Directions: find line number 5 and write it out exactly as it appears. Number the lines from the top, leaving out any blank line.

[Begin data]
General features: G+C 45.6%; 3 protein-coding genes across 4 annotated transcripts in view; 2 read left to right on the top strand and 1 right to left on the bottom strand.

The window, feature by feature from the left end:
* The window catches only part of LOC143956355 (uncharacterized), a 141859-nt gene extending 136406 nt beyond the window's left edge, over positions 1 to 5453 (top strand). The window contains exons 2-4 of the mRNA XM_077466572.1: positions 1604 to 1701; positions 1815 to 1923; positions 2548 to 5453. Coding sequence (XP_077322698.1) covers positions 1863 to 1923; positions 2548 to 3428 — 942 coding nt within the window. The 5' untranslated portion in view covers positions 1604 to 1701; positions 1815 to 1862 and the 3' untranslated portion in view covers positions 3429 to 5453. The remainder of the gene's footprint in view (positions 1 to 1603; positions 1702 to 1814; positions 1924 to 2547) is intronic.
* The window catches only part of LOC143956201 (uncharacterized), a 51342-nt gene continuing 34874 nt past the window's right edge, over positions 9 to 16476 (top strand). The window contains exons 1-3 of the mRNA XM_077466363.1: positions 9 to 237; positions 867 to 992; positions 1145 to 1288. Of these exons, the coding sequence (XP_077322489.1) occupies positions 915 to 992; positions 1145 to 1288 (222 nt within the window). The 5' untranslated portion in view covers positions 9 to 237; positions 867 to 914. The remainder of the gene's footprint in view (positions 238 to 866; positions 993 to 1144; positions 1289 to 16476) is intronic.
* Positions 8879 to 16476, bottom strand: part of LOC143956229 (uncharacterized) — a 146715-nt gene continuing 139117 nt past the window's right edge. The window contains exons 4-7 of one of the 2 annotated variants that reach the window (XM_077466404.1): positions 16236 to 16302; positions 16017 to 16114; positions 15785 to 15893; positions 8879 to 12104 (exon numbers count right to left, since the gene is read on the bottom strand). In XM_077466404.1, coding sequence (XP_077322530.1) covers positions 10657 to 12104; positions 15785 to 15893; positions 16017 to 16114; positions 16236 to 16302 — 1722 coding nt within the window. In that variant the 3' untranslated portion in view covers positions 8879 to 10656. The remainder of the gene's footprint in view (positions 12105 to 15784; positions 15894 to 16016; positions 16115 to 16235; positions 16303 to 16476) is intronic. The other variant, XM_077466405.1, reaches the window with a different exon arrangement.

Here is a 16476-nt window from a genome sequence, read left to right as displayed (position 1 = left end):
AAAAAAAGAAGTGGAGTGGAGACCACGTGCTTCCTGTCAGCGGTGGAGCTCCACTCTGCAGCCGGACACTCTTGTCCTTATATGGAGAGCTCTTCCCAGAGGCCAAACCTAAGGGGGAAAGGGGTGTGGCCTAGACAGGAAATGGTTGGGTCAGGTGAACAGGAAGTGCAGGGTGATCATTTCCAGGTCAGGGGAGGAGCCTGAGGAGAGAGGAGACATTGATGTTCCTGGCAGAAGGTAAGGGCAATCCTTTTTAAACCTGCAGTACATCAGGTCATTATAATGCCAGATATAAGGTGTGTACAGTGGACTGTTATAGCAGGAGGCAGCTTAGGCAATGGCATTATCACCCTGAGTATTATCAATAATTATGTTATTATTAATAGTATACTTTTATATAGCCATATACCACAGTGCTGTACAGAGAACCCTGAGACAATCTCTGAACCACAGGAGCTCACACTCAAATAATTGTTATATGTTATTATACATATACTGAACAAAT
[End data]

* Positions 8879 to 16476, bottom strand: part of LOC143956229 (uncharacterized) — a 146715-nt gene continuing 139117 nt past the window's right edge. The window contains exons 4-7 of one of the 2 annotated variants that reach the window (XM_077466404.1): positions 16236 to 16302; positions 16017 to 16114; positions 15785 to 15893; positions 8879 to 12104 (exon numbers count right to left, since the gene is read on the bottom strand). In XM_077466404.1, coding sequence (XP_077322530.1) covers positions 10657 to 12104; positions 15785 to 15893; positions 16017 to 16114; positions 16236 to 16302 — 1722 coding nt within the window. In that variant the 3' untranslated portion in view covers positions 8879 to 10656. The remainder of the gene's footprint in view (positions 12105 to 15784; positions 15894 to 16016; positions 16115 to 16235; positions 16303 to 16476) is intronic. The other variant, XM_077466405.1, reaches the window with a different exon arrangement.